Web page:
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leddy

England

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About $1.50 to £1, last time I checked. So a dollar is about 66p. So ten bucks is £6.66. The number of the beast.

So if I walk into an English pun and order a Boddington's ale on tap, a large, about what would it cost?

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When I was in England in July, a pint was around £3 or something. I was out in the countryside, in London it's probably more. A bottle of Cornish Rattler hard cider was £3.90 and worth every pence! I wish they sold it in America. That, and Tregroes waffles, sticky toffee pudding and homity pie. :)

And now for something completely different. Another amazing story of a bloke or blokette with a metal detector finding a stunning ancient artefact: A metal detector enthusiast in Cumbria has discovered a rare Roman bronze helmet complete with face-mask http://www.bbc.co.uk/news/uk-england-cumbria-11287093

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When I was in England in July, a pint was around £3 or something. I was out in the countryside, in London it's probably more. A bottle of Cornish Rattler hard cider was £3.90 and worth every pence! I wish they sold it in America. That, and Tregroes waffles, sticky toffee pudding and homity pie. :)

And now for something completely different. Another amazing story of a bloke or blokette with a metal detector finding a stunning ancient artefact: A metal detector enthusiast in Cumbria has discovered a rare Roman bronze helmet complete with face-mask http://www.bbc.co.uk...umbria-11287093

Very interesting stuff, the Roman helmet in such good shape.

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So, Simply Red? Should be in another thread, but... would like a UK perspective.

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Bishop Rock

bishop_rock302.jpg

Bishop Rock is one of South West England's most dramatic and most remote locations imaginable.

It is a testament to the power of nature and a defining symbol of Britain as an island nation.

Standing on a rock ledge four miles west of the Scillies, Bishop Rock Lighthouse faces the full force of the Atlantic's waves daily.

Bishop Rock was one of the most hazardous and difficult sites for the building of a lighthouse when work first begun on its construction.

The lighthouse has protected sea-farers since 1858 when it is built on a sheer rock rising 45 metres from the sea bed.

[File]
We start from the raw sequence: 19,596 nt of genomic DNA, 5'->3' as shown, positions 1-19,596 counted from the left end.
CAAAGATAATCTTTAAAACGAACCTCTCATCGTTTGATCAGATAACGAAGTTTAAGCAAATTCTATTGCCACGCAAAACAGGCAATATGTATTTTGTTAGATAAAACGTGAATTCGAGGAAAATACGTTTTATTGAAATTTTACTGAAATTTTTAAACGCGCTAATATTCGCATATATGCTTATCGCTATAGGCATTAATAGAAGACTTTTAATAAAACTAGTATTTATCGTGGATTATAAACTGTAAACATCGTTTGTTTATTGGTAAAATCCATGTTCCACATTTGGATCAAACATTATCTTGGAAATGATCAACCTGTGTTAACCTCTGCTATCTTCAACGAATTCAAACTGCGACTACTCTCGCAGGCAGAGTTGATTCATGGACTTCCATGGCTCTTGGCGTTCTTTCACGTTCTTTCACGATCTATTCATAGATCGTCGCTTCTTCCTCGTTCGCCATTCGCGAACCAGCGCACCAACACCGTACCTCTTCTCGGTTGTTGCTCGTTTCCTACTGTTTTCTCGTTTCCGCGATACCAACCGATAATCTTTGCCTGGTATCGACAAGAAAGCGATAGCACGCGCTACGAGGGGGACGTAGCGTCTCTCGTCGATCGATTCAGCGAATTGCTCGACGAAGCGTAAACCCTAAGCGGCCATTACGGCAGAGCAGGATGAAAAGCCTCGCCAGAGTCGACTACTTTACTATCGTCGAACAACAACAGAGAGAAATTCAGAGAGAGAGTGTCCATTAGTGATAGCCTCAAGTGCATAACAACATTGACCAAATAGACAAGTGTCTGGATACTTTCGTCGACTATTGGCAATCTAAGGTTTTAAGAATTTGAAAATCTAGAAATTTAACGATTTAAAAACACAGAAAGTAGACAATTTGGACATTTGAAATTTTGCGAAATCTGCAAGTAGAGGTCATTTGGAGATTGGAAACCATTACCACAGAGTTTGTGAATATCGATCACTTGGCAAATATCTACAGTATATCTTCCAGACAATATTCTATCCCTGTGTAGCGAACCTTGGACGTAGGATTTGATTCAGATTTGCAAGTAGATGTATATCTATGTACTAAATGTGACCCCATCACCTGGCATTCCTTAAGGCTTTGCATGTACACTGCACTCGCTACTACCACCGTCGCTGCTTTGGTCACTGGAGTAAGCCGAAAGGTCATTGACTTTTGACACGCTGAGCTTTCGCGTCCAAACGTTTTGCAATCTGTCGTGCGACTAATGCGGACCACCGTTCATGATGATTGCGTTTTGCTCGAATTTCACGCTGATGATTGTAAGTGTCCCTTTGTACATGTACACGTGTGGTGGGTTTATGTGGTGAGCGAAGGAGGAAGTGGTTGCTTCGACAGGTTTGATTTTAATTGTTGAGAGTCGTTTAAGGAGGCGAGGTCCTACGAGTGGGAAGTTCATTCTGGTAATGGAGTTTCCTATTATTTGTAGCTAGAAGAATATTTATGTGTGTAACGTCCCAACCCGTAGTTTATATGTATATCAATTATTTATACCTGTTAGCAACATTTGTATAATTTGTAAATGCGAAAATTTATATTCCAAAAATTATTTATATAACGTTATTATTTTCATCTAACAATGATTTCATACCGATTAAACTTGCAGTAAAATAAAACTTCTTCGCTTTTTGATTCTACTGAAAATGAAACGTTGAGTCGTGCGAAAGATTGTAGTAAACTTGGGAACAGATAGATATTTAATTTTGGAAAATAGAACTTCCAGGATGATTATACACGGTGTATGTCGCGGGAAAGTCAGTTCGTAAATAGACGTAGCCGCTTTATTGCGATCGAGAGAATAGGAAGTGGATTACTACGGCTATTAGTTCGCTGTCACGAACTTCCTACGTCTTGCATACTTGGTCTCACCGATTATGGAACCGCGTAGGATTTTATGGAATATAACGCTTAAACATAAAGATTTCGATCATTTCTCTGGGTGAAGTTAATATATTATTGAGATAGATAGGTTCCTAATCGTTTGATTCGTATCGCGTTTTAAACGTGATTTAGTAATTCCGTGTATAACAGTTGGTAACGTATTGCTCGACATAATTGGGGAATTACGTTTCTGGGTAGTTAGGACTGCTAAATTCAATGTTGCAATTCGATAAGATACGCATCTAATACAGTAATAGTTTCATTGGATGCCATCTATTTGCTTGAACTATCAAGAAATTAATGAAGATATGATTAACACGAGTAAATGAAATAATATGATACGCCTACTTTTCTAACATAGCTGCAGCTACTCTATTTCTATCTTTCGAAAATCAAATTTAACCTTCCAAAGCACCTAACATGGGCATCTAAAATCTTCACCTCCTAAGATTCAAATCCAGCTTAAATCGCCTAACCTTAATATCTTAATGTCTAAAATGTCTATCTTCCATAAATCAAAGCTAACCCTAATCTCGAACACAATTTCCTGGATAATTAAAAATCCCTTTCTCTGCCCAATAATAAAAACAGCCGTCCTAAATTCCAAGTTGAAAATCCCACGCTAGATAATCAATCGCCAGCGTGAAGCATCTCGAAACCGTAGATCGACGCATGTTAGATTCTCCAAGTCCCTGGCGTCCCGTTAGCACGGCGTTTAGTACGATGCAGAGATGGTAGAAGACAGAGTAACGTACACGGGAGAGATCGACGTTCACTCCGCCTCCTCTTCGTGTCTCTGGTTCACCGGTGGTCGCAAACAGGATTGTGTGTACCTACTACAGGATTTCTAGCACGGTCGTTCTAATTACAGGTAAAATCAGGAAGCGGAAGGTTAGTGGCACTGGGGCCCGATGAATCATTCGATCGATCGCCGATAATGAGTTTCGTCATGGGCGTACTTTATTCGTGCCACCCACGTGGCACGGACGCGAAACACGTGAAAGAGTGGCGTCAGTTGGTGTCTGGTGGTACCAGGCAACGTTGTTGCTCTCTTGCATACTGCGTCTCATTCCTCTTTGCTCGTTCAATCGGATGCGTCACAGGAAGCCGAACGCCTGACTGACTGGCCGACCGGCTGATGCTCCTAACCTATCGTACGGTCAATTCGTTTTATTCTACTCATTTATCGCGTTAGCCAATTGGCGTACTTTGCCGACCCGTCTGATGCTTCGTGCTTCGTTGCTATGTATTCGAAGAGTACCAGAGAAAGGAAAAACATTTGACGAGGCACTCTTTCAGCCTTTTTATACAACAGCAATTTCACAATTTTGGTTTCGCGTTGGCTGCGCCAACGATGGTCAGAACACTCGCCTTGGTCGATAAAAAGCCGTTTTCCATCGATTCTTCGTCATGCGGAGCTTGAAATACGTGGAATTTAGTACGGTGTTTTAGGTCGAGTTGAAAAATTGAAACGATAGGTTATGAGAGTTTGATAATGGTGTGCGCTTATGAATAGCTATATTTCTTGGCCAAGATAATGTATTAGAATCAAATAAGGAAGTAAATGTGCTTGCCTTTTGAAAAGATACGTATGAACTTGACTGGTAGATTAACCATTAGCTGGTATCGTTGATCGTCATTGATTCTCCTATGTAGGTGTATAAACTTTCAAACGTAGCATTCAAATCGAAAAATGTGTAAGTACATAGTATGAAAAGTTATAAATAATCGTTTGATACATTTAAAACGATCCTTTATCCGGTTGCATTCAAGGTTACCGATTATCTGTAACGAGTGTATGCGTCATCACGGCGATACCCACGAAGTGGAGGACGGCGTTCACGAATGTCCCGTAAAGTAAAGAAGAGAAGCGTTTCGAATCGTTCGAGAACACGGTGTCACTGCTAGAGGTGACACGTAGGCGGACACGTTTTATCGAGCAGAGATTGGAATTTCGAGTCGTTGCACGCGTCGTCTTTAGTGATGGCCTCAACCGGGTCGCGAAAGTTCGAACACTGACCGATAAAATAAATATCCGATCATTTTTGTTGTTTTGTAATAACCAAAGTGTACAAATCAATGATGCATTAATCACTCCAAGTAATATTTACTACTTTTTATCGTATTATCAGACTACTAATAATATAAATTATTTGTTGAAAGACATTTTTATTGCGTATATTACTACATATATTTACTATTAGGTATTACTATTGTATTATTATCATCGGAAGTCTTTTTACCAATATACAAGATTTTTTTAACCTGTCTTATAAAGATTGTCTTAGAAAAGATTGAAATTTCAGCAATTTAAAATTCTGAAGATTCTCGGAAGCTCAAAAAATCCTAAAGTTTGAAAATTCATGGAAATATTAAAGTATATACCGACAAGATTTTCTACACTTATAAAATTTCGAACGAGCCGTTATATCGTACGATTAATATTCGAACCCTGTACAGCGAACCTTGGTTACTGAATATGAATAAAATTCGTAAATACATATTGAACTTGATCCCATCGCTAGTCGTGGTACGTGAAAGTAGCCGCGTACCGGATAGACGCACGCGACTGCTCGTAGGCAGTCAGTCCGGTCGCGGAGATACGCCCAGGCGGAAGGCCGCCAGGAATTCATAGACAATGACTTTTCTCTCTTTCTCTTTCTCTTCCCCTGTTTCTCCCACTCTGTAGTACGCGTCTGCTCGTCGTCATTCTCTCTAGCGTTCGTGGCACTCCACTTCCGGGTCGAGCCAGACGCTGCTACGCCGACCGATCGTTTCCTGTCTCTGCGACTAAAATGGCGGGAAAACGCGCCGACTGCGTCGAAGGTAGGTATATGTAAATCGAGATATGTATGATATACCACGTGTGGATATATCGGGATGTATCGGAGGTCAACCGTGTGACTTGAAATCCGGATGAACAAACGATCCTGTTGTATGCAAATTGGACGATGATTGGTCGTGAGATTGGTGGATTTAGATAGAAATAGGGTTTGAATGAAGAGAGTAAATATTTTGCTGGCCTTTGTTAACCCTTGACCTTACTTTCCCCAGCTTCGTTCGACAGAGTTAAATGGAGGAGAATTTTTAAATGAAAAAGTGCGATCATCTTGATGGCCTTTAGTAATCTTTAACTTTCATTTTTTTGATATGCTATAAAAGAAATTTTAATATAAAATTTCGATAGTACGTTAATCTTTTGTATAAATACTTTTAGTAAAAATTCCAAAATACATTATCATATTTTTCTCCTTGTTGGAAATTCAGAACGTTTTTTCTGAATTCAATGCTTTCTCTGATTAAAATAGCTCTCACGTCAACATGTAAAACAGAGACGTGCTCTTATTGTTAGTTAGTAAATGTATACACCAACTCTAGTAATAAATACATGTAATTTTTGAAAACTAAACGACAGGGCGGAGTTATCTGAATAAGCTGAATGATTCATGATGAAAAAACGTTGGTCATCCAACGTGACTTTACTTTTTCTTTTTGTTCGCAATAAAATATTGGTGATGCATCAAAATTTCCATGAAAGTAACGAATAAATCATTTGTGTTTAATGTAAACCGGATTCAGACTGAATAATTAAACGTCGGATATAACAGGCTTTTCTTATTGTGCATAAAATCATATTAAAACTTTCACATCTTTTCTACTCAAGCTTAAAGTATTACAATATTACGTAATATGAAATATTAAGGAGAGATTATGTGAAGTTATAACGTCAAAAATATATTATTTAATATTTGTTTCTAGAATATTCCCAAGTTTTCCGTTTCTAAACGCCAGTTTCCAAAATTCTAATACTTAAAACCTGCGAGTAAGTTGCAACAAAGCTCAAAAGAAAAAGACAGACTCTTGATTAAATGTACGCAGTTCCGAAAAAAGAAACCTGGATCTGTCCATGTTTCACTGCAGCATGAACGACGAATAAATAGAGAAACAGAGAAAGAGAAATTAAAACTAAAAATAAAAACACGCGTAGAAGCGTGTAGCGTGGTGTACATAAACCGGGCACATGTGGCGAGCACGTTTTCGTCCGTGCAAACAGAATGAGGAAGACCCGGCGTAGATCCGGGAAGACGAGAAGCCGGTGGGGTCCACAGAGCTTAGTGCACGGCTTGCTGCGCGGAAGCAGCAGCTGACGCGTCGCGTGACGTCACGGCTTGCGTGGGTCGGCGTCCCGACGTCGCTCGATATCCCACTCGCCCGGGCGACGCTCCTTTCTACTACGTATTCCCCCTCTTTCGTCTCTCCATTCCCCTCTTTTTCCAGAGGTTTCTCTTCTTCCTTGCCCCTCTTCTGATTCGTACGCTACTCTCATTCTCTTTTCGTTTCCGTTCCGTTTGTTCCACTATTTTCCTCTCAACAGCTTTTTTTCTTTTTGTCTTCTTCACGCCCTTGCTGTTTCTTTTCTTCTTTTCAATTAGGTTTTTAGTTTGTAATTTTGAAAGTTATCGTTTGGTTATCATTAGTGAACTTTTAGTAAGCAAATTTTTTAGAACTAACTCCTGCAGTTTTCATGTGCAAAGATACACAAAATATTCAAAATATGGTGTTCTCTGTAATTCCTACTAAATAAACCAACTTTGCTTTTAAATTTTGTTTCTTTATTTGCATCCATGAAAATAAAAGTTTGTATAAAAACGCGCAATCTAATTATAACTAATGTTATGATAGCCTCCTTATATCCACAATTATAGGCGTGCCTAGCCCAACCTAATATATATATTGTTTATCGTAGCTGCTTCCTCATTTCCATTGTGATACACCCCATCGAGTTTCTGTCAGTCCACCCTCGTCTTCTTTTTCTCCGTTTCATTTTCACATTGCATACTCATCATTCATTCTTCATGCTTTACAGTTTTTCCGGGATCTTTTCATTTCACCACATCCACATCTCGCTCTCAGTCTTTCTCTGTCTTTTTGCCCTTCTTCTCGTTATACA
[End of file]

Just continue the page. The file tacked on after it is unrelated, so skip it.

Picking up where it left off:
There are about 5,700 tonnes of granite without any steelwork, glass engines and helipad at the moment.

They're all dove-tailed with lead filling, and bolted into the actual granite rock which is underneath.

Bishop Rock's light shines out for 24 nautical miles.

In the old days the lighthouse had to rely on paraffin vapour lamps and, before that, candles.

Today there are generators, batteries and a helipad which was built in 1976 - this means visitors can actually land on top of the lighthouse instead of coming in by boat.

Bishop Rock was converted to automatic operation in 1991 and the last keepers left the lighthouse in December 1992.

Today the lighthouse has ten floors, and up to four visitors can stay here for a week to three weeks

The control room is on the third floor - the lighthouse keepers can work on the station, manually, or remotely from their headquarters in Harwich, Essex.

Bishop Rock is a wonder indeed, especially in glorious weather, but to withstand autumn gales and winter storms for months on end, perhaps that's where the true wonder of this place lies.

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^

The band Simply Red? Very popular in the U.K still.

Mick Hucknell has one hell of a voice. Sorry, not a UK perspective :unsure:

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^

The band Simply Red? Very popular in the U.K still.

Thanks for your reply, Mangani.

I read that Simply Red will wind down their farewell tour on Dec. 18 and 19 with sold out dates at the O2. I saw them in the 80's promoting 'Picture Book'. ally is right that Hucknall has a set of pipes on him. A whale of a show when I saw him and his excellent band.

Glad to hear he's still popular... hadn't heard much about him the last few years.

Been watching some great clips on YouTube recently.